- OpenDEX is a new decentralized exchange product that wants to develop standards for the DEX industry.
- OpenDEX allows digital assets, including Bitcoin, to remain on their native blockchains while providing liquidity for exchanges.
- As a result, Bitcoin holders don't need to transfer value to Ethereum to participate in DeFi protocols.
Bitcoin holders who don’t want to transfer their tokens to the Ethereum blockchain can now get in on the DeFi yield action, albeit in a somewhat complicated way.
OpenDEX, a new decentralized exchange protocol released today, allows holders of Bitcoin, Litecoin, and Ethereum-based tokens to provide liquidity for exchanges without transferring the value of their assets off of their native blockchains. That means DeFi-style returns without Wrapped Bitcoin (WBTC) or any of the other not-so-decentralized cross-chain wrapping protocols.
OpenDEX markets itself as the first step toward a more robust standard for decentralized exchanges within the fragmented landscape of competitors like Uniswap, IDEX, and Balancer. Agreeing on standards is arduous, so OpenDEX aims to create an open community of liquidity providers to agree on common standards over time.
OpenDEX is built using Bitcoin’s Lightning Network and Connext, a peer-to-peer micropayments protocol for cross-chain transactions. Combining the two results in near-instant trade settlement, whereas many decentralized exchanges can only move at the speed of blockchain transactions.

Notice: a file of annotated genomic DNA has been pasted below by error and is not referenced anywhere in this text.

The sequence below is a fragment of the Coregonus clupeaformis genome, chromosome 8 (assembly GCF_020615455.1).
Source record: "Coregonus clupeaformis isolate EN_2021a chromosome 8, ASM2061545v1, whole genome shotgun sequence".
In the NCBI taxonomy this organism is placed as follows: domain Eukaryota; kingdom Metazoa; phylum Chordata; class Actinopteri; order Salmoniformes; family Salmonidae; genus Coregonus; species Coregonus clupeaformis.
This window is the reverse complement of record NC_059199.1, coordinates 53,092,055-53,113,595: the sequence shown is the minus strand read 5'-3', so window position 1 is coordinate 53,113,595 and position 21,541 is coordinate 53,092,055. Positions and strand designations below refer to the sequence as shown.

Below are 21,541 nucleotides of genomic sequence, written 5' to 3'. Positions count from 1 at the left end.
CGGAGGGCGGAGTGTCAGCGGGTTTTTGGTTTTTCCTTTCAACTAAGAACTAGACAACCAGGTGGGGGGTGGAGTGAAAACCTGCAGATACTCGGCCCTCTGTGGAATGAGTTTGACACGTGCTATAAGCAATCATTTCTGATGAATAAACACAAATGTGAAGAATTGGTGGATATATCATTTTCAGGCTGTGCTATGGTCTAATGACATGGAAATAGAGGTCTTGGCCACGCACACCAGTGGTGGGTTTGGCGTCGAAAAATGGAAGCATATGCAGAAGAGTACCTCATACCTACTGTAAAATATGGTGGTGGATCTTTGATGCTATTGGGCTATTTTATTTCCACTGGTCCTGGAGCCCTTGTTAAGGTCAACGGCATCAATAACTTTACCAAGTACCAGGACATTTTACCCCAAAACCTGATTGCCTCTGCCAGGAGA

The target users for OpenDEX are market makers, or users who provide large enough amounts of liquid assets that every time they buy or sell, they help set the price.
These large liquidity providers will be able to connect to centralized exchanges and perform arbitrage trades, generating profit by buying an asset from one exchange and then immediately selling it at another at a higher price. The OpenDEX announcement claims premiums of up to 3% on arbitrage trades, which can happen dozens of times a day during significant price swings.
OpenDEX is just getting started on its long-term goal of creating a set of standards. In the near term, however, it should allow Bitcoiners to start generating yields to compete with Ethereum DeFi—without ceding custody of their BTC to third-party custodians.
The views and opinions expressed by the author are for informational purposes only and do not constitute financial, investment, or other advice.